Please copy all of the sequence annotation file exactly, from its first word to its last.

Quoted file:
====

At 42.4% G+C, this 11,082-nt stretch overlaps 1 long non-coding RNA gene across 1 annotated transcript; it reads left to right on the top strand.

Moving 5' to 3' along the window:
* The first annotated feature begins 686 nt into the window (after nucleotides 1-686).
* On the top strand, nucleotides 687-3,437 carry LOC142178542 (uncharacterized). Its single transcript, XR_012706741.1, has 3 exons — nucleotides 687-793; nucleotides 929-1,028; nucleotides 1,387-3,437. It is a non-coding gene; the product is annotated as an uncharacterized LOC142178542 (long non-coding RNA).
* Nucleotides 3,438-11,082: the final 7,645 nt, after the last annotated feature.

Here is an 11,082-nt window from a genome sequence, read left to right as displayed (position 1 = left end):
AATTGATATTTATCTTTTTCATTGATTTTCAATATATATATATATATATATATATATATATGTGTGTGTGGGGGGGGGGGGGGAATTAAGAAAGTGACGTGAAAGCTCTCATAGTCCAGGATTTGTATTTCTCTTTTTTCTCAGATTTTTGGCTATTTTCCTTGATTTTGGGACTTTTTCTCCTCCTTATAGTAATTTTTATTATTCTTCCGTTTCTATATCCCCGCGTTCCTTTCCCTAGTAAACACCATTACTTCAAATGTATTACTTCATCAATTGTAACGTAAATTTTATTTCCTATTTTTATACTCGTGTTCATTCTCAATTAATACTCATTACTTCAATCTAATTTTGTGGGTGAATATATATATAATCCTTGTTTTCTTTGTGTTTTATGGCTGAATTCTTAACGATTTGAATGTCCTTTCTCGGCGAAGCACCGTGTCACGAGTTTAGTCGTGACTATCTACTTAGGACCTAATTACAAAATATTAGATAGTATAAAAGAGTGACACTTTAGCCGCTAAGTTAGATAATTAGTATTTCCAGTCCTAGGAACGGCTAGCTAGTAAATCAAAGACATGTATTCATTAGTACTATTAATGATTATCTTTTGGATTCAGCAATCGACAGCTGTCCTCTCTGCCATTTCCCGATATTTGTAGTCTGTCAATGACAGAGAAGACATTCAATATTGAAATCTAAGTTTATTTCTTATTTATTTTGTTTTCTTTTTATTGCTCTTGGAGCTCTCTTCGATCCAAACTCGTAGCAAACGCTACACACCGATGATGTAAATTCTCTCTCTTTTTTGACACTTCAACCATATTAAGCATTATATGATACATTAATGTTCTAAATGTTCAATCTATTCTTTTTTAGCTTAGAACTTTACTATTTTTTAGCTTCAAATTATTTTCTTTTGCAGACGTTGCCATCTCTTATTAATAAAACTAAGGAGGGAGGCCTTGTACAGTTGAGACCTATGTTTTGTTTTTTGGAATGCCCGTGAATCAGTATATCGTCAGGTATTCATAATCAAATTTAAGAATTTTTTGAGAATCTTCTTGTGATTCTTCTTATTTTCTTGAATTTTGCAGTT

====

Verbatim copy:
At 42.4% G+C, this 11,082-nt stretch overlaps 1 long non-coding RNA gene across 1 annotated transcript; it reads left to right on the top strand.

Moving 5' to 3' along the window:
* The first annotated feature begins 686 nt into the window (after nucleotides 1-686).
* On the top strand, nucleotides 687-3,437 carry LOC142178542 (uncharacterized). Its single transcript, XR_012706741.1, has 3 exons — nucleotides 687-793; nucleotides 929-1,028; nucleotides 1,387-3,437. It is a non-coding gene; the product is annotated as an uncharacterized LOC142178542 (long non-coding RNA).
* Nucleotides 3,438-11,082: the final 7,645 nt, after the last annotated feature.

Here is an 11,082-nt window from a genome sequence, read left to right as displayed (position 1 = left end):
AATTGATATTTATCTTTTTCATTGATTTTCAATATATATATATATATATATATATATATATGTGTGTGTGGGGGGGGGGGGGGAATTAAGAAAGTGACGTGAAAGCTCTCATAGTCCAGGATTTGTATTTCTCTTTTTTCTCAGATTTTTGGCTATTTTCCTTGATTTTGGGACTTTTTCTCCTCCTTATAGTAATTTTTATTATTCTTCCGTTTCTATATCCCCGCGTTCCTTTCCCTAGTAAACACCATTACTTCAAATGTATTACTTCATCAATTGTAACGTAAATTTTATTTCCTATTTTTATACTCGTGTTCATTCTCAATTAATACTCATTACTTCAATCTAATTTTGTGGGTGAATATATATATAATCCTTGTTTTCTTTGTGTTTTATGGCTGAATTCTTAACGATTTGAATGTCCTTTCTCGGCGAAGCACCGTGTCACGAGTTTAGTCGTGACTATCTACTTAGGACCTAATTACAAAATATTAGATAGTATAAAAGAGTGACACTTTAGCCGCTAAGTTAGATAATTAGTATTTCCAGTCCTAGGAACGGCTAGCTAGTAAATCAAAGACATGTATTCATTAGTACTATTAATGATTATCTTTTGGATTCAGCAATCGACAGCTGTCCTCTCTGCCATTTCCCGATATTTGTAGTCTGTCAATGACAGAGAAGACATTCAATATTGAAATCTAAGTTTATTTCTTATTTATTTTGTTTTCTTTTTATTGCTCTTGGAGCTCTCTTCGATCCAAACTCGTAGCAAACGCTACACACCGATGATGTAAATTCTCTCTCTTTTTTGACACTTCAACCATATTAAGCATTATATGATACATTAATGTTCTAAATGTTCAATCTATTCTTTTTTAGCTTAGAACTTTACTATTTTTTAGCTTCAAATTATTTTCTTTTGCAGACGTTGCCATCTCTTATTAATAAAACTAAGGAGGGAGGCCTTGTACAGTTGAGACCTATGTTTTGTTTTTTGGAATGCCCGTGAATCAGTATATCGTCAGGTATTCATAATCAAATTTAAGAATTTTTTGAGAATCTTCTTGTGATTCTTCTTATTTTCTTGAATTTTGCAGTT